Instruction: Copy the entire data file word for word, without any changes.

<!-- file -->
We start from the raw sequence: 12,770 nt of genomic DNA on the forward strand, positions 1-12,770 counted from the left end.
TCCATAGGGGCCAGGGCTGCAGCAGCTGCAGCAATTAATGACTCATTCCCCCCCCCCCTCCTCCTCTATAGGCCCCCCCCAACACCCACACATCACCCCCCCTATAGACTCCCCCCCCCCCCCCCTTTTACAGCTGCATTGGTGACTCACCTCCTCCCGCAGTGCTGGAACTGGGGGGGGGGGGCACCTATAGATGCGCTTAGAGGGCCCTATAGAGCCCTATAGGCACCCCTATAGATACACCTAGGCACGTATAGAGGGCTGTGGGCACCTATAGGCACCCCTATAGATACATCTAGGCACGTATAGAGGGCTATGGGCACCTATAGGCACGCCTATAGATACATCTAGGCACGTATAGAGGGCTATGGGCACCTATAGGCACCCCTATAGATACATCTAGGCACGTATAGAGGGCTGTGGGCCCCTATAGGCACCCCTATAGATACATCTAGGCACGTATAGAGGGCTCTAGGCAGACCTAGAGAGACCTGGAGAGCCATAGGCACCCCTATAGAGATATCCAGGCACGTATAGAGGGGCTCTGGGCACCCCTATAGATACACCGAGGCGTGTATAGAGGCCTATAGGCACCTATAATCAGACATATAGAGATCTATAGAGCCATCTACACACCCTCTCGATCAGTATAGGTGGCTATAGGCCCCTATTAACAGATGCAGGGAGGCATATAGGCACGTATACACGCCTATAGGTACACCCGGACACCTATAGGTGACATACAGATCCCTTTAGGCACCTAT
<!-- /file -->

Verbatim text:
We start from the raw sequence: 12,770 nt of genomic DNA on the forward strand, positions 1-12,770 counted from the left end.
TCCATAGGGGCCAGGGCTGCAGCAGCTGCAGCAATTAATGACTCATTCCCCCCCCCCCTCCTCCTCTATAGGCCCCCCCCAACACCCACACATCACCCCCCCTATAGACTCCCCCCCCCCCCCCCTTTTACAGCTGCATTGGTGACTCACCTCCTCCCGCAGTGCTGGAACTGGGGGGGGGGGGCACCTATAGATGCGCTTAGAGGGCCCTATAGAGCCCTATAGGCACCCCTATAGATACACCTAGGCACGTATAGAGGGCTGTGGGCACCTATAGGCACCCCTATAGATACATCTAGGCACGTATAGAGGGCTATGGGCACCTATAGGCACGCCTATAGATACATCTAGGCACGTATAGAGGGCTATGGGCACCTATAGGCACCCCTATAGATACATCTAGGCACGTATAGAGGGCTGTGGGCCCCTATAGGCACCCCTATAGATACATCTAGGCACGTATAGAGGGCTCTAGGCAGACCTAGAGAGACCTGGAGAGCCATAGGCACCCCTATAGAGATATCCAGGCACGTATAGAGGGGCTCTGGGCACCCCTATAGATACACCGAGGCGTGTATAGAGGCCTATAGGCACCTATAATCAGACATATAGAGATCTATAGAGCCATCTACACACCCTCTCGATCAGTATAGGTGGCTATAGGCCCCTATTAACAGATGCAGGGAGGCATATAGGCACGTATACACGCCTATAGGTACACCCGGACACCTATAGGTGACATACAGATCCCTTTAGGCACCTAT